It is necessary to have a good understanding of the urban environment in order to justify any differentiation and associated controls through zoning. This may include undertaking the following.
- Identify any unique or localised aspects of the residential environment that may justify different treatment of non-residential activities. Examples include age of housing stock, or any special heritage, visual, landscape or natural values. Another example is proximity to public transport, community facilities or business areas.
- Analyse the results of consultation with residents groups, tangata whenua, or stakeholder groups.
- Acknowledge that, in many cases, operators of non-residential activities may not be part of any local or organised groups, and therefore may be overlooked in consultation or information gathering. In these cases inviting broad-based consultation, such as through regular council newsletters, may be necessary.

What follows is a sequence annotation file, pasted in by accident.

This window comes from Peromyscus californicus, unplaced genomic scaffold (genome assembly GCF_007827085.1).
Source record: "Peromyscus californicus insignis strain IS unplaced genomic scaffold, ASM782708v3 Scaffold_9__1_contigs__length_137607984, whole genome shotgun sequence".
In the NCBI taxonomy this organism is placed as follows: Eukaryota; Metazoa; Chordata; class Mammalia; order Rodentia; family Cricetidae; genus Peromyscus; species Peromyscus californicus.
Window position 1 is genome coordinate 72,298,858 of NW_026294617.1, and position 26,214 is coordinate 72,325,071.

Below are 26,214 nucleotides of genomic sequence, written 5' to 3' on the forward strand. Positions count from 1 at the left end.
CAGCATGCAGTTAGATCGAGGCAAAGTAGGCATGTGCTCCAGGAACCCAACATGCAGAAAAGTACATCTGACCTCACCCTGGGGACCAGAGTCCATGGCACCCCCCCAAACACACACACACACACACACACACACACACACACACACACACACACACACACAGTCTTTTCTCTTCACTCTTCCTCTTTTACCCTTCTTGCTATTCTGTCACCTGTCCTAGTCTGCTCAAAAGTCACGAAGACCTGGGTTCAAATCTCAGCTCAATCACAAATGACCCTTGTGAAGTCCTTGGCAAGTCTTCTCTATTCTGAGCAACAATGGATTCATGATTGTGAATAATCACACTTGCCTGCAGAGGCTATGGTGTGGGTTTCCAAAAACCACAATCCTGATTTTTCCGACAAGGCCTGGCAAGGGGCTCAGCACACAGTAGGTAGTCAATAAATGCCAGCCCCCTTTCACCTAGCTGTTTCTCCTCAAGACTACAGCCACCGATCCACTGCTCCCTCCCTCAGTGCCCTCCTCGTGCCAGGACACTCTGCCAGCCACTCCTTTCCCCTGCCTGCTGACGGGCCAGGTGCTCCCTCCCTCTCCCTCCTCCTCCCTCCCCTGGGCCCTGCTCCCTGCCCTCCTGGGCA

- Review resource consent applications, case law and complaints to determine development pressures, conflict and trends.
- Acknowledge that a desk-top exercise will be inadequate, and that field visits to areas subject to non-residential activity applications and pressures, or controversial sites, will be necessary.
- Look at areas which have deteriorated or declined in terms of amenity values and the factors which have contributed to this outcome.
- This information can both help identify both what standards are appropriate, and issues that cannot be addressed through regulatory means.